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Subject: RE: Review: Dylan's Chronicles Vol 1
From: Dave Sutherland
Date: 12 Oct 04 - 09:46 AM

About ten years ago Tom Paley stayed at our house after playing our folk club the night before. This was around the time when Bob Dylan had quoted Tom as being the source for a couple of songs on his "World Gone Wrong" album. Showing Tom the album notes,the next morning, and the references to him he launched into story after story about Dylan in the Vilage and the coffee-houses and what impression he made on Tom and the rest of The New Lost City Ramblers and what a refreshing alternative Dylan was to The Kingston Trio and their ilk. One of the most facinating conversations that I have ever listened to until I had to (sadly)remind him that I had to drive him to Nottinham to catch a bus to Goulders Green. We only just made it.


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Subject: RE: Review: Dylan's Chronicles Vol 1
From: Sam L
Date: 12 Oct 04 - 04:23 PM

Well maybe I'll get to it--there were some enticing bits. I may be enjoying being a devil's advocate about it, a little. And maybe I shouldn't have read it while Jakob Dylan's Ashes to Ashes was playing. I'm not quite the generation that Dylan says he's not the voice of.


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Subject: RE: Review: Dylan's Chronicles Vol 1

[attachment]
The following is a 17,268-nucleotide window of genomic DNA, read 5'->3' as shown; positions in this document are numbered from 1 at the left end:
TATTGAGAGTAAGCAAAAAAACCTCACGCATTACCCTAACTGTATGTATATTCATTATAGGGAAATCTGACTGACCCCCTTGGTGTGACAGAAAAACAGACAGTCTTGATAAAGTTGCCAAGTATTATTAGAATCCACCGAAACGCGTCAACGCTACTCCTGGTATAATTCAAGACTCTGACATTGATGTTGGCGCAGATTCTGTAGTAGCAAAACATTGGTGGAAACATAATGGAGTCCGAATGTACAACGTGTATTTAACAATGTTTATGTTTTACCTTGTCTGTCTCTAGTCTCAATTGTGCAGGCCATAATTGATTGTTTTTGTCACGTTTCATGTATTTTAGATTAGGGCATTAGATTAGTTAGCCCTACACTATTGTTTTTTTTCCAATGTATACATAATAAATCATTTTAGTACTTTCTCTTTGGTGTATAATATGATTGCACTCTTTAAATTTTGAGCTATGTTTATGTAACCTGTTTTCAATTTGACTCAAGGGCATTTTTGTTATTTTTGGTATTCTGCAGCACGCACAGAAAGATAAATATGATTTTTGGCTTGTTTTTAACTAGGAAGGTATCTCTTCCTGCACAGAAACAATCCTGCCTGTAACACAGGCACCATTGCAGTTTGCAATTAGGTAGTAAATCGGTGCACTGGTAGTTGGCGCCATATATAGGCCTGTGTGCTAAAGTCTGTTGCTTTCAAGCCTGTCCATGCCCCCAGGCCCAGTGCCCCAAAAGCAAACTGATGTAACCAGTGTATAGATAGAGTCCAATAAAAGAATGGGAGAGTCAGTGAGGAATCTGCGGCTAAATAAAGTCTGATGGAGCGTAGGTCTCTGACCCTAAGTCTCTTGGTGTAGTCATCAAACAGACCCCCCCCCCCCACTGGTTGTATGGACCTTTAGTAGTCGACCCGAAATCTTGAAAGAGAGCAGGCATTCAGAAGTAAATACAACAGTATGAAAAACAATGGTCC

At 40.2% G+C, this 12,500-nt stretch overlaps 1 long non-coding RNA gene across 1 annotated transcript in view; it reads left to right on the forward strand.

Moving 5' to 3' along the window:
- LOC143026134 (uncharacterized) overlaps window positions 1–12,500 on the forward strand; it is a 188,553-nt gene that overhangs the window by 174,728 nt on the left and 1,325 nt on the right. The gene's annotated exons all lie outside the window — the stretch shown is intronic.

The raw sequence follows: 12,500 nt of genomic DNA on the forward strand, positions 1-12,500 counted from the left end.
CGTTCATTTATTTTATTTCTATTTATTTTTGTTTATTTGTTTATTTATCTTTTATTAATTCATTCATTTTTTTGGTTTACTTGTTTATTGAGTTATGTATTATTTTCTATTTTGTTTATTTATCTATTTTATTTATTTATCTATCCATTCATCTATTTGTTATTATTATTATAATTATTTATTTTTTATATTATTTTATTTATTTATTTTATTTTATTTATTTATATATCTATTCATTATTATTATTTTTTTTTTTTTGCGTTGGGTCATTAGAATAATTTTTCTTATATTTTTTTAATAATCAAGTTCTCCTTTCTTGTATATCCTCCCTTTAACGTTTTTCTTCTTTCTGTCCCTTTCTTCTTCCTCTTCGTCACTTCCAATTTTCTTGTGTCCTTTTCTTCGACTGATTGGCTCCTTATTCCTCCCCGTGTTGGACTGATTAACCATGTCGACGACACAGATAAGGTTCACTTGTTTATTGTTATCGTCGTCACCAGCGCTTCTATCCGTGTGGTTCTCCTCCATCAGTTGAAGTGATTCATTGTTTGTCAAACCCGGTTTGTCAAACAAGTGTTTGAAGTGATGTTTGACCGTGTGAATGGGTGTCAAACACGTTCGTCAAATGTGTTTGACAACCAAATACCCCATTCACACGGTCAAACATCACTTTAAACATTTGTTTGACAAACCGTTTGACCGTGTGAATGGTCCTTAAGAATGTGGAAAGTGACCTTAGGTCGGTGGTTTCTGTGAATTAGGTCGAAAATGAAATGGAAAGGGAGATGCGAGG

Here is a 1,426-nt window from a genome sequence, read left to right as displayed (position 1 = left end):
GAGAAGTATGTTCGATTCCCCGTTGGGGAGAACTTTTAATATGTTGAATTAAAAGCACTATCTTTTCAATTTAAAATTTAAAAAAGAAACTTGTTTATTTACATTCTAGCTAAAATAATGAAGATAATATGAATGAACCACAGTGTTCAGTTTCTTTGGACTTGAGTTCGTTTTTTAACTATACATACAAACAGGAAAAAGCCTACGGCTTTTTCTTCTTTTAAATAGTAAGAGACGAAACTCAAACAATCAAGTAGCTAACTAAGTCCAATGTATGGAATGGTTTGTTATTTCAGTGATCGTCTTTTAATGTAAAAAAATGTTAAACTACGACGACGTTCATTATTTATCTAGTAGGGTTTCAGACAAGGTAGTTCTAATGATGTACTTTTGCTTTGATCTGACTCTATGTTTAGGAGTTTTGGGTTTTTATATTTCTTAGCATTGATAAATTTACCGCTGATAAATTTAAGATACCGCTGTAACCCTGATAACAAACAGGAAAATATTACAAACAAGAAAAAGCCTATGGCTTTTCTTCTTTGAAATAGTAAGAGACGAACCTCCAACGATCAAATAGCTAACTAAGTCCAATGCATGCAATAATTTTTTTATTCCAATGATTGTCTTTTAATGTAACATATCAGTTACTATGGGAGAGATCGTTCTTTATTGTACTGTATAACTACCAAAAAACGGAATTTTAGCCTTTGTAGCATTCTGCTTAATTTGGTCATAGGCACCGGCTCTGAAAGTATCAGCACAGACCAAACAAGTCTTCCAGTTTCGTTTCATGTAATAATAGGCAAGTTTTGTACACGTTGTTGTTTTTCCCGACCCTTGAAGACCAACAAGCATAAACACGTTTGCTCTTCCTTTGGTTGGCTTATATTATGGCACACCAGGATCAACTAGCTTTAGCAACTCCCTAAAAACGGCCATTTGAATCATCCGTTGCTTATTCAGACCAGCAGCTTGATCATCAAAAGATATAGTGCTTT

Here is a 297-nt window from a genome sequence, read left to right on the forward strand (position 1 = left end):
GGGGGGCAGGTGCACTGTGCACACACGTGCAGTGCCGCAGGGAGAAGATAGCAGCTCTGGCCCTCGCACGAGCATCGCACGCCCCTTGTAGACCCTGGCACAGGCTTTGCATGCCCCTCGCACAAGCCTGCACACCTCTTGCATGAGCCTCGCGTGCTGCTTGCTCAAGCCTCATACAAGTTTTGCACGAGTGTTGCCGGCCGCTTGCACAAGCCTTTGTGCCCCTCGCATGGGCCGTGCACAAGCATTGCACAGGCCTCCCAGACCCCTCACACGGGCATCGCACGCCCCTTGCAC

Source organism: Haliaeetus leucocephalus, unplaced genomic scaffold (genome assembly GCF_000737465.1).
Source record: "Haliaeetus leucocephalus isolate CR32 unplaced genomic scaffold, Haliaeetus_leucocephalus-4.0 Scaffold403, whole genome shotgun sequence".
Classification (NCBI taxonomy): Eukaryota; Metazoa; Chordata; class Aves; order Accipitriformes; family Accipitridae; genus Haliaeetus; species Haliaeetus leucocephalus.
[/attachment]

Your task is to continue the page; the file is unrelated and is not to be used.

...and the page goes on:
From: PoppaGator
Date: 13 Oct 04 - 03:19 PM

Just spent an enjoyable hour listening to Dylan songs covered by various soul/blues artists, as broadcast/webcast by my favorite New Orleans radio station.

The DJ explained his selections thusly: Dylan apparently devotes about one full page of "Chronicles" to explaining why WWOZ is his favorite station.

listen here

I'm waiting for the public library to let me know when they have purchased and processed "Chronicles" -- I'm first on the "hold" list...


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Subject: RE: Review: Dylan's Chronicles Vol 1
From: Little Hawk
Date: 13 Oct 04 - 06:59 PM

Dylan was his own voice, period, but it was a voice that many of us related to in the strongest way. He did what he did for sheer love of the music....specifically, folk music. He was besotted with it, consumed by it, thought of nothing else. That's what it takes to get really, really good at something.

Then he had to live with what his love had set in motion.


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Subject: RE: Review: Dylan's Chronicles Vol 1
From: Sam L
Date: 14 Oct 04 - 09:38 AM

That's what I think, LH. I know it's just a snippet out of the context, but where many artists talk about the sacrifices their family made, Dylan spoke only of his devotion to his family, and the media and fans messing things up. I think at best it must be a dual devotion, because songs don't write and sing themselves. He seems to want something both ways, a la "I don't CARE who threw the glass, man, I just wanna KNOW who threw the glass"--(Don't Look Back). There seems to be something about him that never grew up.